When you have a question about process automation that needs a short answer, let us know with #WishIknew and @Visaya! We’ll reply with a #WishIknew post. It’ll give a quick explanation, then some related articles, videos, or reviews if you want to know more.
I wish I knew what the DeviceNet topology is!
You can structure your network in many ways for DeviceNet, but you need to know how it works to stay within its limits. Simply put, DeviceNet uses a trunkline-dropline topology on a loop-powered network with 24 volts of direct current and 8 amps.
The loop-powered aspect of it means that you can power some low-energy devices directly. If a device needs more juice than the network can offer, then you can hook that device up to an external power supply and just use the network to communicate.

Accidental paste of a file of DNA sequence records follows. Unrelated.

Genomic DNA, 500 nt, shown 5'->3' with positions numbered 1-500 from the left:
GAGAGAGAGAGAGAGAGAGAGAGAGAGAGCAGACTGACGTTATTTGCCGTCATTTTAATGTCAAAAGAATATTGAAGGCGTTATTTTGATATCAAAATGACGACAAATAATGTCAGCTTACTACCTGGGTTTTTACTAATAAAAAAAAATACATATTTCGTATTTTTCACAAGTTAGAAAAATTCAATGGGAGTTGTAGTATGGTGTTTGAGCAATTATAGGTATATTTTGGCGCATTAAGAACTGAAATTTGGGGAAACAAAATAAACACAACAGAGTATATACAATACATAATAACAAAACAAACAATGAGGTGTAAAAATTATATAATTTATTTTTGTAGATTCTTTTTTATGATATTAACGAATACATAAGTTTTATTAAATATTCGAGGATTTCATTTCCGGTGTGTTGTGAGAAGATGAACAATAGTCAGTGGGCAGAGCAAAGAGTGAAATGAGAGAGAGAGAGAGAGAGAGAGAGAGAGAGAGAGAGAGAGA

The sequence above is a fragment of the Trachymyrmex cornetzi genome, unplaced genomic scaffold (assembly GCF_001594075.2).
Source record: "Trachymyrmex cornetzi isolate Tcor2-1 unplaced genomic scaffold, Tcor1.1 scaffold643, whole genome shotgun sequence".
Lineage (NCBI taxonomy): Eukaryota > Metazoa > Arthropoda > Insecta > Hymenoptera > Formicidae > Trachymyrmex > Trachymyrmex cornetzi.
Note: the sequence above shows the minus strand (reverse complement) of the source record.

Keep in mind also that the network length will vary with the network speed and type of cable. For instance, if you have a flat cable, the trunk distance for a baud rate of 125 kilobytes per second (Kbps) will have to stay within 420 meters. So 250 Kbps needs 200 meters, and 500 will go to 75 meters. You can choose round thick cable, round thin cable, or others to change these numbers.
You can configure the drop lines in several ways, as you can see in the graphic. But remember – keep your drop lines thinner than your trunk line.
When you have to size a new DeviceNet network, you can use some simple equations to set up. But you’ll need your cable type, device energy consumption, current, and other specs to do the math.
You can find other #WishIknews on DeviceNet here.